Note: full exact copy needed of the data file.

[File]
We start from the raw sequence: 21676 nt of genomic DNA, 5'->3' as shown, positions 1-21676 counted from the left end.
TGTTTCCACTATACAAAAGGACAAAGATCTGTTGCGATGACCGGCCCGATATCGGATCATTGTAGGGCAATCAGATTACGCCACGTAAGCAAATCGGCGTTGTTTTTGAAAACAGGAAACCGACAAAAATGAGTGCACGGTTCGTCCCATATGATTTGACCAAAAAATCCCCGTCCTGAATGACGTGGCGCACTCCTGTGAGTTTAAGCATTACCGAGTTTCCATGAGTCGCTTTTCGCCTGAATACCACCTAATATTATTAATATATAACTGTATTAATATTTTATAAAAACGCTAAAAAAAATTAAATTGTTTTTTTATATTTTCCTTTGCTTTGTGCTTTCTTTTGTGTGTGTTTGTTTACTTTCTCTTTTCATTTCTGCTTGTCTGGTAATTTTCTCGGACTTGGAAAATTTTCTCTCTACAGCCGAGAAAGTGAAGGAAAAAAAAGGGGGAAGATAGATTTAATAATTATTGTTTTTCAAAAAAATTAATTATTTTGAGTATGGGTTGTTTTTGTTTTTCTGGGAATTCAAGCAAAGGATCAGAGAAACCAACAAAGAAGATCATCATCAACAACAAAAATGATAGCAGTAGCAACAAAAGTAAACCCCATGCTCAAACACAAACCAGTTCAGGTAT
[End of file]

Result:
We start from the raw sequence: 21676 nt of genomic DNA, 5'->3' as shown, positions 1-21676 counted from the left end.
TGTTTCCACTATACAAAAGGACAAAGATCTGTTGCGATGACCGGCCCGATATCGGATCATTGTAGGGCAATCAGATTACGCCACGTAAGCAAATCGGCGTTGTTTTTGAAAACAGGAAACCGACAAAAATGAGTGCACGGTTCGTCCCATATGATTTGACCAAAAAATCCCCGTCCTGAATGACGTGGCGCACTCCTGTGAGTTTAAGCATTACCGAGTTTCCATGAGTCGCTTTTCGCCTGAATACCACCTAATATTATTAATATATAACTGTATTAATATTTTATAAAAACGCTAAAAAAAATTAAATTGTTTTTTTATATTTTCCTTTGCTTTGTGCTTTCTTTTGTGTGTGTTTGTTTACTTTCTCTTTTCATTTCTGCTTGTCTGGTAATTTTCTCGGACTTGGAAAATTTTCTCTCTACAGCCGAGAAAGTGAAGGAAAAAAAAGGGGGAAGATAGATTTAATAATTATTGTTTTTCAAAAAAATTAATTATTTTGAGTATGGGTTGTTTTTGTTTTTCTGGGAATTCAAGCAAAGGATCAGAGAAACCAACAAAGAAGATCATCATCAACAACAAAAATGATAGCAGTAGCAACAAAAGTAAACCCCATGCTCAAACACAAACCAGTTCAGGTAT